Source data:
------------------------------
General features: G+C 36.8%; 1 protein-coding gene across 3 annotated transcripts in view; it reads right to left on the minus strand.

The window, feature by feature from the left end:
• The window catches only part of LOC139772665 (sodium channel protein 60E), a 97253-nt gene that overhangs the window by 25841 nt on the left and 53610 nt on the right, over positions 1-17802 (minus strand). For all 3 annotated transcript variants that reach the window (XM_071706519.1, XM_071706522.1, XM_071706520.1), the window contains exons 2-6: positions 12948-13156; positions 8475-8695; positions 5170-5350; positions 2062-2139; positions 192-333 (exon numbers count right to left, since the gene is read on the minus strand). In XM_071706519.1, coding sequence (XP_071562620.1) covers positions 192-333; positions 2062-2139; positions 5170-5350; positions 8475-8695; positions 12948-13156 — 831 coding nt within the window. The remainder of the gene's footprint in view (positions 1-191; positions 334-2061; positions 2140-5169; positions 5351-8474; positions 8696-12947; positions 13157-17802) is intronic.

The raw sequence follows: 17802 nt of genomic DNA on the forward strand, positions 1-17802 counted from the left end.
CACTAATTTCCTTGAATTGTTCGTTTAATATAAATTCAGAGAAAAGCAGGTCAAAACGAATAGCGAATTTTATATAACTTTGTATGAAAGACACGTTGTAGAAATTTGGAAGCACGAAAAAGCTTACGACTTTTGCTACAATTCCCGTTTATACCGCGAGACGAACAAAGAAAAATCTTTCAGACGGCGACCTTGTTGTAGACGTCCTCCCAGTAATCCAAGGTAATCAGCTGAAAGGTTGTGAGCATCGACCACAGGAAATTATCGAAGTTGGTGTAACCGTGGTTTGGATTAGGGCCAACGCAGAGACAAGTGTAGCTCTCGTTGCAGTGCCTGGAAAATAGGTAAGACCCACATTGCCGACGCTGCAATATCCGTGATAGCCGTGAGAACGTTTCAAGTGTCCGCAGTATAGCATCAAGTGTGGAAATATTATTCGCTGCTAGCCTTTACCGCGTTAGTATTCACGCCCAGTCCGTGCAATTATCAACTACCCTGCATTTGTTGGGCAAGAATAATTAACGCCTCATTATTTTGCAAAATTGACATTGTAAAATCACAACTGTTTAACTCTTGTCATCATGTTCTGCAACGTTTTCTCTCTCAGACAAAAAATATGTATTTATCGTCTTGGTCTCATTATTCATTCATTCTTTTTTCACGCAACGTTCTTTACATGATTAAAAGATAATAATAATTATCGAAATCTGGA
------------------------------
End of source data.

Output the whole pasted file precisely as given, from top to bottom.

General features: G+C 36.8%; 1 protein-coding gene across 3 annotated transcripts in view; it reads right to left on the minus strand.

The window, feature by feature from the left end:
• The window catches only part of LOC139772665 (sodium channel protein 60E), a 97253-nt gene that overhangs the window by 25841 nt on the left and 53610 nt on the right, over positions 1-17802 (minus strand). For all 3 annotated transcript variants that reach the window (XM_071706519.1, XM_071706522.1, XM_071706520.1), the window contains exons 2-6: positions 12948-13156; positions 8475-8695; positions 5170-5350; positions 2062-2139; positions 192-333 (exon numbers count right to left, since the gene is read on the minus strand). In XM_071706519.1, coding sequence (XP_071562620.1) covers positions 192-333; positions 2062-2139; positions 5170-5350; positions 8475-8695; positions 12948-13156 — 831 coding nt within the window. The remainder of the gene's footprint in view (positions 1-191; positions 334-2061; positions 2140-5169; positions 5351-8474; positions 8696-12947; positions 13157-17802) is intronic.

The raw sequence follows: 17802 nt of genomic DNA on the forward strand, positions 1-17802 counted from the left end.
CACTAATTTCCTTGAATTGTTCGTTTAATATAAATTCAGAGAAAAGCAGGTCAAAACGAATAGCGAATTTTATATAACTTTGTATGAAAGACACGTTGTAGAAATTTGGAAGCACGAAAAAGCTTACGACTTTTGCTACAATTCCCGTTTATACCGCGAGACGAACAAAGAAAAATCTTTCAGACGGCGACCTTGTTGTAGACGTCCTCCCAGTAATCCAAGGTAATCAGCTGAAAGGTTGTGAGCATCGACCACAGGAAATTATCGAAGTTGGTGTAACCGTGGTTTGGATTAGGGCCAACGCAGAGACAAGTGTAGCTCTCGTTGCAGTGCCTGGAAAATAGGTAAGACCCACATTGCCGACGCTGCAATATCCGTGATAGCCGTGAGAACGTTTCAAGTGTCCGCAGTATAGCATCAAGTGTGGAAATATTATTCGCTGCTAGCCTTTACCGCGTTAGTATTCACGCCCAGTCCGTGCAATTATCAACTACCCTGCATTTGTTGGGCAAGAATAATTAACGCCTCATTATTTTGCAAAATTGACATTGTAAAATCACAACTGTTTAACTCTTGTCATCATGTTCTGCAACGTTTTCTCTCTCAGACAAAAAATATGTATTTATCGTCTTGGTCTCATTATTCATTCATTCTTTTTTCACGCAACGTTCTTTACATGATTAAAAGATAATAATAATTATCGAAATCTGGA